Just eight months ago, a consortium led by ExxonMobil produced its first Guyanese offshore oil from one of 16 deepwater deposits. The company estimates there are 8bn barrels of recoverable reserves in Guyanese waters. Until recently it predicted the country could produce 750,000 barrels a day by 2025, which would make it the fourth biggest producer in Latin America.

But the political crisis, compounded by the coronavirus pandemic that has hammered global demand for oil, has hit Exxon’s plans to develop its Payara offshore project.


Oil revenues Guyana stands to make by 2028 if offshore reserves are properly exploited

In an earnings call, Darren Woods, chief executive, said “uncertainty around the next administration has slowed government approvals”. As a result, the consortium had pushed back its Guyanese production goal by “roughly six to 12 months”.

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Energy consultancy Rystad says Guyana, one of the world’s poorest countries, could generate $4.4bn in oil revenues by 2028 but, if Payara is delayed, that timeline would slip “quite substantially”.

The delays were “mainly to do with politics” and “could have a ripple effect” on other projects, potentially denting foreign investment in Guyana, said Palzor Shenga, Rystad’s senior upstream research analyst.

That would be disastrous for Guyana, a sliver of jungle wedged between Venezuela, Brazil and Suriname on the north-east coast of South America.

Roughly the size of mainland Britain but with a population of fewer than 800,000, it has depended on sugar, bauxite and rice since independence in 1966, and has been banking on an oil boom. The IMF initially forecast gross domestic product would jump 86 per cent this year as the first oil money flowed in. Even with coronavirus and the slump in oil prices, it predicts 53 per cent growth.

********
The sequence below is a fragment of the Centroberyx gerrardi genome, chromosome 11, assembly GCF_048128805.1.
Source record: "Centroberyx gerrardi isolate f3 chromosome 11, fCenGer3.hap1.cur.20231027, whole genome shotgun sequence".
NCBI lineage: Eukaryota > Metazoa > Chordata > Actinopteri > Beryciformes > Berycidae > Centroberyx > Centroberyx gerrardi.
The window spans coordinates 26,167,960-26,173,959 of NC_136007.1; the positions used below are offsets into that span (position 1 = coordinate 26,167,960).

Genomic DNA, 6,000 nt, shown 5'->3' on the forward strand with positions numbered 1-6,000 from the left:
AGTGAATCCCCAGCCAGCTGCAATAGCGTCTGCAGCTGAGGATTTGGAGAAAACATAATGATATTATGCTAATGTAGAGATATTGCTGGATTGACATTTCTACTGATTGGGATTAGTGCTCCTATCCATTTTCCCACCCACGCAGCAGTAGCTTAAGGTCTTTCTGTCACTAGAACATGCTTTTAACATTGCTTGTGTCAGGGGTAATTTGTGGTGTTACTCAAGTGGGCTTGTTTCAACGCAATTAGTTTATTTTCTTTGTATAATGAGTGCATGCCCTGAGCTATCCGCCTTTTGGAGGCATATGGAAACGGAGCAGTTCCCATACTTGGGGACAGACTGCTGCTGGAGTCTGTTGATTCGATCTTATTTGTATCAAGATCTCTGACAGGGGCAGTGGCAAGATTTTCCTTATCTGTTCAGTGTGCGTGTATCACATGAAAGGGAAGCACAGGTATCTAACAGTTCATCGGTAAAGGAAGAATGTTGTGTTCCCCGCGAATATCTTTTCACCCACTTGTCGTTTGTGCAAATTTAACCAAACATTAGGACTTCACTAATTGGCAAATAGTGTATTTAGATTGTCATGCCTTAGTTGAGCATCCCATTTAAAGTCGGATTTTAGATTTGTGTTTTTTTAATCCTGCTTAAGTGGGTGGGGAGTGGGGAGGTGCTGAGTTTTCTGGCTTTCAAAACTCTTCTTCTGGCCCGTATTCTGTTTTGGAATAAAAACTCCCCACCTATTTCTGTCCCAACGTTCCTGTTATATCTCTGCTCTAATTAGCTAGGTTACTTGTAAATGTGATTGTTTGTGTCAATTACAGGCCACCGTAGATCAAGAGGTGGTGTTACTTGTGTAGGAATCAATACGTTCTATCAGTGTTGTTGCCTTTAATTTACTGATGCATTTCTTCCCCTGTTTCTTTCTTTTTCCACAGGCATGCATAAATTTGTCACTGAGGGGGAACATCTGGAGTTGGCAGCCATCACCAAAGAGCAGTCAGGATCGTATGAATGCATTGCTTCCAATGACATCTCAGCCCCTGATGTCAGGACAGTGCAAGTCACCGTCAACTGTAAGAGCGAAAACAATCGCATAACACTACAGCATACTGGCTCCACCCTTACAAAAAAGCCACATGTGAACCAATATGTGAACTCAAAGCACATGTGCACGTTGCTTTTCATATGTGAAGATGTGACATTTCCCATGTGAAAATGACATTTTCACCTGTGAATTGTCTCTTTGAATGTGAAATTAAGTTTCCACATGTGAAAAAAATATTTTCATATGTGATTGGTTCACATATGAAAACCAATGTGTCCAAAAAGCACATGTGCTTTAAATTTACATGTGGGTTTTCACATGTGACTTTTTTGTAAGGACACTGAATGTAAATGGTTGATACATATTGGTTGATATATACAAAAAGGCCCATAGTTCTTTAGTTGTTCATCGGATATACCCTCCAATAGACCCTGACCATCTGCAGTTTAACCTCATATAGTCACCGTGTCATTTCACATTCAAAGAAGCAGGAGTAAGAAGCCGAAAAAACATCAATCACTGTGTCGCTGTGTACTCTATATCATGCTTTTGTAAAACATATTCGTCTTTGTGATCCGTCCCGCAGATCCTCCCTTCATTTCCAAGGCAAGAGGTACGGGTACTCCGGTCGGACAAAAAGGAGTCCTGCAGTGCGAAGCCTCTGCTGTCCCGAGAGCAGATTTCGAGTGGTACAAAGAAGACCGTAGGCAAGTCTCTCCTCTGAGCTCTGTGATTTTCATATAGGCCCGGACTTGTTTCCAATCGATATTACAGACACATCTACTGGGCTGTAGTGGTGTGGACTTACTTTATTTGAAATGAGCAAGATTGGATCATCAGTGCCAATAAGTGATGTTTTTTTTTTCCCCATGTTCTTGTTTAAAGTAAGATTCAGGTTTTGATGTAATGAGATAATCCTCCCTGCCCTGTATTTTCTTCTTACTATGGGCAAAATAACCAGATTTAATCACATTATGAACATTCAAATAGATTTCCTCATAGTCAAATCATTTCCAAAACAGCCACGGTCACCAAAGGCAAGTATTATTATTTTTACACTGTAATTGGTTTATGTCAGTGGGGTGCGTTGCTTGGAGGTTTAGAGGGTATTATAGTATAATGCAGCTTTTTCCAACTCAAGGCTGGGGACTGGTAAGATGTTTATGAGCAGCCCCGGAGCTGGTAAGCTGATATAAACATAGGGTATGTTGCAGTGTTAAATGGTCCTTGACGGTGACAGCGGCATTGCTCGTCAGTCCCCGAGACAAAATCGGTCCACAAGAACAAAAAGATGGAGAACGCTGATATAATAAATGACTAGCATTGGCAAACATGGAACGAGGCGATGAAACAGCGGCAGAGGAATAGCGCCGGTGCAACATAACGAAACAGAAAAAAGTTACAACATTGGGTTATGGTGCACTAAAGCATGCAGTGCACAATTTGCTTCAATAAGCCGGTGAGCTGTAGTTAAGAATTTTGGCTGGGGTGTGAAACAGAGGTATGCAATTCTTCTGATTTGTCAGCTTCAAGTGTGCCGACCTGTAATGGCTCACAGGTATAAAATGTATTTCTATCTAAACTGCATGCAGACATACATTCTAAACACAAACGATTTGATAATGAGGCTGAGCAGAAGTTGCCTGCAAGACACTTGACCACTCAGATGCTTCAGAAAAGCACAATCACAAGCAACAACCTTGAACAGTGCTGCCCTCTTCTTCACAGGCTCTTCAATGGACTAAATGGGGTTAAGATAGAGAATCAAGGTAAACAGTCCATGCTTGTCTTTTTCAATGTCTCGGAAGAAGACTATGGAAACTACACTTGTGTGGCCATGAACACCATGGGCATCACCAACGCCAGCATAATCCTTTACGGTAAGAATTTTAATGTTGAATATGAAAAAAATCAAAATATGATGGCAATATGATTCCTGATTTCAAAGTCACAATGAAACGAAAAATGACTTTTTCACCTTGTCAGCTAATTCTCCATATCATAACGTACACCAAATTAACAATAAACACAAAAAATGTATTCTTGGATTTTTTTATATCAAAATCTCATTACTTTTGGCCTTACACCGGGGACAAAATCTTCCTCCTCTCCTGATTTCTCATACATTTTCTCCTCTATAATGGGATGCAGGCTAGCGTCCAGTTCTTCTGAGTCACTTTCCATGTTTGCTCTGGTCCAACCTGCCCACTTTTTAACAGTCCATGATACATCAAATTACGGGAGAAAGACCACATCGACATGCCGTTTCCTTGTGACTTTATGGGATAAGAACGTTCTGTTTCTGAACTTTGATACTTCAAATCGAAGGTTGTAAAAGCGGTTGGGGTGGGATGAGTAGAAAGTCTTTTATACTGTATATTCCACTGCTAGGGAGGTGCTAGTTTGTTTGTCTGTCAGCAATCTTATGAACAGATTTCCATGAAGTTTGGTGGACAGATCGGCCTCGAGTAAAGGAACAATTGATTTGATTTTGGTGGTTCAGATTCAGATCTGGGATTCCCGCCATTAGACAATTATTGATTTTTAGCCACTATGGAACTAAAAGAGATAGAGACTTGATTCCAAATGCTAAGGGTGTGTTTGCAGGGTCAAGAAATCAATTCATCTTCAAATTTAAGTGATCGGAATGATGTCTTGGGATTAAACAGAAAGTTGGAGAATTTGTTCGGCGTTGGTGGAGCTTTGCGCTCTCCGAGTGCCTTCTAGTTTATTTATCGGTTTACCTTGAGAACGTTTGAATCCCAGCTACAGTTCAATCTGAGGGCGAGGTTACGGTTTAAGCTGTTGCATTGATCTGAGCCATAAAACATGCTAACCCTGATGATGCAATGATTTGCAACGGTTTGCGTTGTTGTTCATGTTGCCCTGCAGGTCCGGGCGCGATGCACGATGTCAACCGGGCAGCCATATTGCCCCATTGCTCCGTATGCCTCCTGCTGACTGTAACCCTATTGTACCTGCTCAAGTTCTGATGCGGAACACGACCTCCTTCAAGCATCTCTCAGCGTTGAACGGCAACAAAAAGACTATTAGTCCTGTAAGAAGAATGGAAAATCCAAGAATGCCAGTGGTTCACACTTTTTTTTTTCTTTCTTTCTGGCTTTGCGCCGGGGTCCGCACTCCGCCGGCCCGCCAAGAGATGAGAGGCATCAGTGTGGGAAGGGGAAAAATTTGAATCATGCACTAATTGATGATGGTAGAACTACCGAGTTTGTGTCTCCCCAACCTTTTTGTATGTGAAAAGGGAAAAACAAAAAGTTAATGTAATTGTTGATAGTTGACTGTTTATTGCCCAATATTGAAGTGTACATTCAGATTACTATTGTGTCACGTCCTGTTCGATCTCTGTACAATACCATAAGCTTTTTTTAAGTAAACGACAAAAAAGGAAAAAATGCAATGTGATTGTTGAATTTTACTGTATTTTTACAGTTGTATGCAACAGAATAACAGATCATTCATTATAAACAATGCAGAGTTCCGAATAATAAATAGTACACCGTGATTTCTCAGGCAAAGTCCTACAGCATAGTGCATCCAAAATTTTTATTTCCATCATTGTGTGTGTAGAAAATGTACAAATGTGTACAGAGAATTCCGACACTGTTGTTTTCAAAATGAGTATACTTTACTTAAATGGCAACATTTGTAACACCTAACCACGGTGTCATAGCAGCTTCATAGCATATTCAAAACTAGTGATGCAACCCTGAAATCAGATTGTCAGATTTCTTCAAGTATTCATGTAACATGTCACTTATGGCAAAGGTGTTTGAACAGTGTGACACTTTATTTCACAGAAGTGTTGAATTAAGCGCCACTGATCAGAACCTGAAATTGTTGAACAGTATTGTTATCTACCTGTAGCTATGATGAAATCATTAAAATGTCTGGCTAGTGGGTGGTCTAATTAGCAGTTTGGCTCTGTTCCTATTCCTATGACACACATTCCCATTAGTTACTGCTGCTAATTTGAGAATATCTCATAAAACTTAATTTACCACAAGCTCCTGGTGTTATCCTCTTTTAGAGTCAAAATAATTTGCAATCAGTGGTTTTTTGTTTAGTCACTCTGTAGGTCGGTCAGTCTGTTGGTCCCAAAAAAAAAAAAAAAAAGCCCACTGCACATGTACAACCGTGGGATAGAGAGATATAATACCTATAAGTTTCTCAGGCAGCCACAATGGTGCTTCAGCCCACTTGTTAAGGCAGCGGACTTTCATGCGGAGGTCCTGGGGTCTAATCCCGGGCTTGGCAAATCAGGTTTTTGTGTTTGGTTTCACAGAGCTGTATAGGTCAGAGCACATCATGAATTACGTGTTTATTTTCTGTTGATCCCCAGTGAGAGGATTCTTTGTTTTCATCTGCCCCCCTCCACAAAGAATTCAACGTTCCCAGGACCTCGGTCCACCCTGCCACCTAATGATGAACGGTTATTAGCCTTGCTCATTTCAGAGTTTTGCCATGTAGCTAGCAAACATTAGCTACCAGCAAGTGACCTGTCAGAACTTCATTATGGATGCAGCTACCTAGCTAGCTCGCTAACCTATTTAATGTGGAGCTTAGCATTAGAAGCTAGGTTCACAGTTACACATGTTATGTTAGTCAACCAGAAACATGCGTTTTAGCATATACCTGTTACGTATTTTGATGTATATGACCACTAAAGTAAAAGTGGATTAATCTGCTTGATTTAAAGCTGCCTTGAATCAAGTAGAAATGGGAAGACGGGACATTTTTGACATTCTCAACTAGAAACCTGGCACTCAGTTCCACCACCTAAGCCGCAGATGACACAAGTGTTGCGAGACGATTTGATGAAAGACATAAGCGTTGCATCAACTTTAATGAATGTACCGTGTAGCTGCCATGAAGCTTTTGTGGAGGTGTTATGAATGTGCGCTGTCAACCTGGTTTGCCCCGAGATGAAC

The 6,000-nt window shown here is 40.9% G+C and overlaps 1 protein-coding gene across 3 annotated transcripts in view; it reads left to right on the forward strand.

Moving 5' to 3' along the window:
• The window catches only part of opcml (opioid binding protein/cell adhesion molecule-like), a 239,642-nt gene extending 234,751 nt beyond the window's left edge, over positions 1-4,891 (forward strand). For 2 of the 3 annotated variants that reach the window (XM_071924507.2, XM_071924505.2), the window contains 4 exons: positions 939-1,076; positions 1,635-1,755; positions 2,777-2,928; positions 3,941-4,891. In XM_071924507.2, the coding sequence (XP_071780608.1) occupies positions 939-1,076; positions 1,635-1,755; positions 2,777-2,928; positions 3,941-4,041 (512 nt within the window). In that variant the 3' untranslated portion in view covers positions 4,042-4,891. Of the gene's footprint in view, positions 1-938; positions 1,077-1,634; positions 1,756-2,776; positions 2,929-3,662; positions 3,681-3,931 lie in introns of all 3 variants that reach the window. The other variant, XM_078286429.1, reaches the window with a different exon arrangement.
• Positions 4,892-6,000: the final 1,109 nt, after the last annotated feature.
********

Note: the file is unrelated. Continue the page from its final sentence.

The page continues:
Complicating matters is Venezuela, which has a longstanding claim to a swath of Guyana and its oil-rich waters. The dispute, which dates from 1899, is at the International Court of Justice in The Hague.

The Granger government says that in March, just after the election, US public broadcaster Voice of America (VoA) asked permission to broadcast into Venezuela on medium-wave frequencies from Guyana. Mr Granger refused, he revealed last week, saying “it would not be in our national interest to do anything to contribute to destabilising relations”. VoA has not commented.

The election has exposed Guyana’s long-simmering racial tensions. Mr Granger has relied on support from the Afro-Guyanese community that makes up 30 per cent of the population while Mr Jagdeo’s PPP is backed by Guyanese of Indian descent. They make up about 40 per cent of the population.

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“There is potential for unrest but the political parties on both sides are doing their best to keep it under wraps,” said Dennis Chabrol, a radio journalist in the capital Georgetown.

However, neither side is backing down. Mr Jagdeo said he hoped for an official results declaration within weeks and that if Mr Granger did not accept defeat it would amount to a coup.

“We will not bend,” Mr Harmon, the president’s campaign manager, said.